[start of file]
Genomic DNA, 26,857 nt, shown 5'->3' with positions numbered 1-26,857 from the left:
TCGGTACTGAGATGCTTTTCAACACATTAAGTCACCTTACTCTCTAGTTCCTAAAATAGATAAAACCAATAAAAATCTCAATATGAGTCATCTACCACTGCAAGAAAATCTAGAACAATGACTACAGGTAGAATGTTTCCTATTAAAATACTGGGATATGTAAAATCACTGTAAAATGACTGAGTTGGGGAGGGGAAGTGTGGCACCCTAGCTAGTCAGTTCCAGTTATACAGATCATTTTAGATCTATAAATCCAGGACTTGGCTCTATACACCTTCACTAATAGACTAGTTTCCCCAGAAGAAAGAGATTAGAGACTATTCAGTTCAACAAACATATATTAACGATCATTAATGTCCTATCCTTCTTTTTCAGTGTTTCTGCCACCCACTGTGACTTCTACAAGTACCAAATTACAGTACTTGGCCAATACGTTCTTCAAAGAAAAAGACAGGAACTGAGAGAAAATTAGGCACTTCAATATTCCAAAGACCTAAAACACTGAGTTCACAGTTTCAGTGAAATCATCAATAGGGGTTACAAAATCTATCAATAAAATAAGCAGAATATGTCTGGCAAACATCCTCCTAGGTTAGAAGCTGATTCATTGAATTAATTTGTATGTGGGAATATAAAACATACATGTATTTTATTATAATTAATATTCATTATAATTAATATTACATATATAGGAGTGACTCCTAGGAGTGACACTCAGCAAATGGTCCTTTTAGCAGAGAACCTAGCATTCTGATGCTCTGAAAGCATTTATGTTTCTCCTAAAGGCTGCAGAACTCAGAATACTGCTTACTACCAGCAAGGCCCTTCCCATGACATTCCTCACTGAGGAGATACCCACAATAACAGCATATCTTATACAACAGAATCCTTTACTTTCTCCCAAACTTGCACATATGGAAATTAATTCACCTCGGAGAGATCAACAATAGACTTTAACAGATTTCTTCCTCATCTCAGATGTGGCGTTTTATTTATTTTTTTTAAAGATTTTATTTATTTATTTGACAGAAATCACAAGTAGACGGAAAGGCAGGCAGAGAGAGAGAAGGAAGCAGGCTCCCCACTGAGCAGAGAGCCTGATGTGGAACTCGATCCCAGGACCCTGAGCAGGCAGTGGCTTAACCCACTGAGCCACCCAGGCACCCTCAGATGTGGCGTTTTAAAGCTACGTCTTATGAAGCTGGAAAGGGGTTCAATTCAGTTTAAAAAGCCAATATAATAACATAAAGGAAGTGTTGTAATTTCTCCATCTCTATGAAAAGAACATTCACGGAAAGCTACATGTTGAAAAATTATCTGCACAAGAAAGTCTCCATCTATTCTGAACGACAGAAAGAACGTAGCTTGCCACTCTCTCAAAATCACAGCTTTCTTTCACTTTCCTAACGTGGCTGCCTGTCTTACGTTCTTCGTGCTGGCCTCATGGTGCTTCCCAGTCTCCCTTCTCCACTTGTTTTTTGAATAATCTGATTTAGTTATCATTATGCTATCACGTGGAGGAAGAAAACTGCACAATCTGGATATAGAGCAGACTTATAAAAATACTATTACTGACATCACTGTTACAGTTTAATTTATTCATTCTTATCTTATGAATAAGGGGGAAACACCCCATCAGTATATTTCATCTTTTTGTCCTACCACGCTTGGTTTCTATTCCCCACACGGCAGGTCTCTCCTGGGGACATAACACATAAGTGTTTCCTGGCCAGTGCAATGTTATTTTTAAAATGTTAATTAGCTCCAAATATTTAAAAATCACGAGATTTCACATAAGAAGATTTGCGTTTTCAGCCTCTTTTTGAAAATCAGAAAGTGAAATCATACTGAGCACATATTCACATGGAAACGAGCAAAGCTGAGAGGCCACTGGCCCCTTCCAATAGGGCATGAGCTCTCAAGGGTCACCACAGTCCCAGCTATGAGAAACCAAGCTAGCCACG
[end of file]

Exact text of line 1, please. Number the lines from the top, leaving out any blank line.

Genomic DNA, 26,857 nt, shown 5'->3' with positions numbered 1-26,857 from the left: